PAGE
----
JQuery's. live () and. die ()

Source: Internet
Author: User

What is. live ()
. The live method is similar. bind (). In addition, it allows you to bind events to DOM elements. You can bind events to elements that do not exist in the DOM. Take a look at the following example:

For example, when a user clicks a link and wants to prompt that they are leaving the site.
Copy codeThe Code is as follows:
$ (Document). ready (function (){
$ ('A'). click (function (){
Alert ("You are now leaving this site ");
Return true;
});
});

Note that. click () is just a simple method to implement. bind (). The following code is equivalent to the above implementation.
Copy codeThe Code is as follows:
$ (Document). ready (function (){
$ ('A'). bind ('click', function (){
Alert ("You are now leaving this site ");
Return true;
});
});

But now you can add a link to the page through javascript.
Copy codeThe Code is as follows:
$ ('Body'). append ('<div> <a href = "..."> Check it out! </A> </div> ');

However, when the user clicks the link, the method will not be called, because the link does not exist when you bind the click event to all <a> nodes on the page, so we use it. live () replacement. bind ():
Copy codeThe Code is as follows:
$ (Document). ready (function (){
$ ('A'). live ('click', function (){
Alert ("You are now leaving this site ");
Return true;
});
});

Now, if you add a new link to the page, the binding can also run.

How. live () Works
. The magic behind live () is that it does not bind events to the selected elements, but is actually bound to the nodes of the DOM tree (in this example, $ (document )), instead, it is passed in element just like a parameter.

When you click an element, the click event will be passed up on the DOM tree until it reaches the root node. The trigger for this. click () event has been created by. live () on the root node. This trigger method first checks whether the clicked Target matches the selector called by. live. Therefore, in the above example, we will check whether the clicked element and $ ('A '). $ ('A') in live () matches. If yes, the binding method is executed.

No matter what you click in the root node, the. click () event of the root node will be triggered. This check will happen when you click any element added to the root node.

All. live () can be. die ()
If you know. bind (), you must know. unbind (). The relationship between. die () and. live () is similar. In order to contact the above binding (the dialog box is displayed when the user does not want to click the link), we do this:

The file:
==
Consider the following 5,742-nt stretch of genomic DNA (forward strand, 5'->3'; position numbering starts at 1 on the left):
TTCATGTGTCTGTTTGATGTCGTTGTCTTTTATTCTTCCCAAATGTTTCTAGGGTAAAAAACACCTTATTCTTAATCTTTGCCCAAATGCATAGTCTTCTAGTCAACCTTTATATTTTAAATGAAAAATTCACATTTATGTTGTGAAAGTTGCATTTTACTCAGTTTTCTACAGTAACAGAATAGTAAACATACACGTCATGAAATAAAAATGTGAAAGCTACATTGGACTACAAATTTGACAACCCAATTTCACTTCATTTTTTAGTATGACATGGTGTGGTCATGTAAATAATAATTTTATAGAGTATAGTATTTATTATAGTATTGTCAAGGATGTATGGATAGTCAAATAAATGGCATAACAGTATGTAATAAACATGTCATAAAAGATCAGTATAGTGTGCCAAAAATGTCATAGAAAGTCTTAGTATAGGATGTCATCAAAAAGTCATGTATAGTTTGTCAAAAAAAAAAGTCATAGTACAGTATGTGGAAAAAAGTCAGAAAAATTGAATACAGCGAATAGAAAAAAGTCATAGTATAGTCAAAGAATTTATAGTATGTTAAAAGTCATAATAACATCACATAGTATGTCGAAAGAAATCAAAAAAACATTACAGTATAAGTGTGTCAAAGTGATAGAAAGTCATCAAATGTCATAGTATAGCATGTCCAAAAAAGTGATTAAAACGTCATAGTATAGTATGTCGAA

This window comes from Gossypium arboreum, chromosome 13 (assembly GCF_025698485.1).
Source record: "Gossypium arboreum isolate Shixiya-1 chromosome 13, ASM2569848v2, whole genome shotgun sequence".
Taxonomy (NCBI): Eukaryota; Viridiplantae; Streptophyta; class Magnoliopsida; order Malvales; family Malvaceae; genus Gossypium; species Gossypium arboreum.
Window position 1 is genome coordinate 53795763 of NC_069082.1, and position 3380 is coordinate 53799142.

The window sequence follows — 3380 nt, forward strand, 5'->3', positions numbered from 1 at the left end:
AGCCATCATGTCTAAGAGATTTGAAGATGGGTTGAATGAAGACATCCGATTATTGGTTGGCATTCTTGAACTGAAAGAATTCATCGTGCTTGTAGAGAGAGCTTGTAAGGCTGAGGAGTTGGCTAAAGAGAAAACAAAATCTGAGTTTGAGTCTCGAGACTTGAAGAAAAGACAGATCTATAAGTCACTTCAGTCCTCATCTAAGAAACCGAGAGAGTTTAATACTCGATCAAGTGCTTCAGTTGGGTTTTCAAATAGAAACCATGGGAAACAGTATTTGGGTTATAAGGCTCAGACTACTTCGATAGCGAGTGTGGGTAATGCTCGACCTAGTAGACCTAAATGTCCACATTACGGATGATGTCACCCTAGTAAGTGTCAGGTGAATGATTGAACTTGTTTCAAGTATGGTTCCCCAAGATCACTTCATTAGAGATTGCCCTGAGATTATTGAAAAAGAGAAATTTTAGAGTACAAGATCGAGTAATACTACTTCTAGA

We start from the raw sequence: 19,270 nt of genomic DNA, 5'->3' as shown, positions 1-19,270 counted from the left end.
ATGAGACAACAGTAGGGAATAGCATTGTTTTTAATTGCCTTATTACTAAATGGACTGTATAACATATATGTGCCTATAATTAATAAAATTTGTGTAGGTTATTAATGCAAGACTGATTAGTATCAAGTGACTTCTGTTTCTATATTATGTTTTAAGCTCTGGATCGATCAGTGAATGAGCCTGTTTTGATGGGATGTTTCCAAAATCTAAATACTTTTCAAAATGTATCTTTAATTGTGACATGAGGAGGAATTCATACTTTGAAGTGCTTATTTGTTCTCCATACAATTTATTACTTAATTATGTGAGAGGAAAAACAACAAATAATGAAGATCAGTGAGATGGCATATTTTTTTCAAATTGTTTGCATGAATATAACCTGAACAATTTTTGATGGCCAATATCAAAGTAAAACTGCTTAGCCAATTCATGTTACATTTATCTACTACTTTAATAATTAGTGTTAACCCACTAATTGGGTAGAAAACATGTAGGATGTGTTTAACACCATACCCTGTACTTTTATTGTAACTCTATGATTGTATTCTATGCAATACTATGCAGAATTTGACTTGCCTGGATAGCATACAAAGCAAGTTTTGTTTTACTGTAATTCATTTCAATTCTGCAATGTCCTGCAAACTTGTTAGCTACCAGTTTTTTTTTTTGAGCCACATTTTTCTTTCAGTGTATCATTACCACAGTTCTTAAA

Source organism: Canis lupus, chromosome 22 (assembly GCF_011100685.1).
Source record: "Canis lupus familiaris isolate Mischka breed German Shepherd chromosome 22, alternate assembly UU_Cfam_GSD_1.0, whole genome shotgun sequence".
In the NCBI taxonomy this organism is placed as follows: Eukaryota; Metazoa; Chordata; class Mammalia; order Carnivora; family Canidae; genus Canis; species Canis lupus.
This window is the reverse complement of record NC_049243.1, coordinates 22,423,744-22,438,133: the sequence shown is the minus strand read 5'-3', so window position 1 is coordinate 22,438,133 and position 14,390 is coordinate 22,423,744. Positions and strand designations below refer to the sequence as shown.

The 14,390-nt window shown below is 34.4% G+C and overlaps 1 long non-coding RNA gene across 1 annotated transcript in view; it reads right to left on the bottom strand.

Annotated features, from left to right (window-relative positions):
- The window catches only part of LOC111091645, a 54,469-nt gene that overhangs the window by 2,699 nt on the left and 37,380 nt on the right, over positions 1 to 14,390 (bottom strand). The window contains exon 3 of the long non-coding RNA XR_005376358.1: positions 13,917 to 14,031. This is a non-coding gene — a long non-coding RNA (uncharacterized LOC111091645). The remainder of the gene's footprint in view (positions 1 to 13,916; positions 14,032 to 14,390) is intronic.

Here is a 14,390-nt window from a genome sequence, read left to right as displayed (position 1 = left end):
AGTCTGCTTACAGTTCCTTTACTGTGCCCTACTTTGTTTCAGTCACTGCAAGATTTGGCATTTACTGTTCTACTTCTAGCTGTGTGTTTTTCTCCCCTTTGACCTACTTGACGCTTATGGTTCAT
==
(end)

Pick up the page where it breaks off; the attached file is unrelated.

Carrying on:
Copy codeThe Code is as follows: $ ('A'). die ();

More specifically, if other events are bound and need to be retained, such as hover or others, you can only unbind the click event.
Copy codeThe Code is as follows: $ ('A'). die ('click ');

If you have defined a method name, you can unbind the specified method.
Copy codeThe Code is as follows:
SpecialAlert = function (){
Alert ("You are now leaving this site ");
Return true;
}
$ (Document). ready (function (){
$ ('A'). live ('click', specialAlert );
$ ('A'). live ('click', someOtherFunction );
});
// Then somewhere else, we cocould unbind only the first binding
$ ('A'). die ('click', specialAlert );

About. die ()
When using these functions, the. die () method has a disadvantage. Only the element Selector Used in the. live () method can be used. For example, it cannot be written as follows:
Copy codeThe Code is as follows:
$ (Document). ready (function (){
$ ('A'). live ('click', function (){
Alert ("You are now leaving this site ");
Return true;
});
});
// It wowould be nice if we cowould then choose specific elements
// To unbind, but this will do nothing
$ ('A. no-alert '). die ();

. The die () event seems to have matched the target option and removed it. live () binding, but in fact, $ ('a. no-alert ') does not exist. Therefore, jquery does not find any binding to remove it.
Worse, the following:
Copy codeThe Code is as follows:
$ (Document). ready (function (){
$ ('A, form'). live ('click', function (){
Alert ("You are going to a different page ");
Return true;
});
});
// NEITHER of these will work
$ ('A'). die ();
$ ('Form'). die ();
// ONLY this will work
$ ('A, form'). die ();

How to fix. die ()

In my next article, I will suggest a new method for. die () execution, which can provide a backward compatible tone. Maybe if I have time, I suggest the jQuery core development team accept my suggestions and modify them in the next release. I hope to add more methods I just wrote, including optional context parameters, nodes attached to custom events are allowed, rather than the root node.

For more information and examples, see the document of jQuery. live () and. die ().

Pay attention to. delegate () and. undelegate (). They can replace. live () and. die (). They are closely linked.

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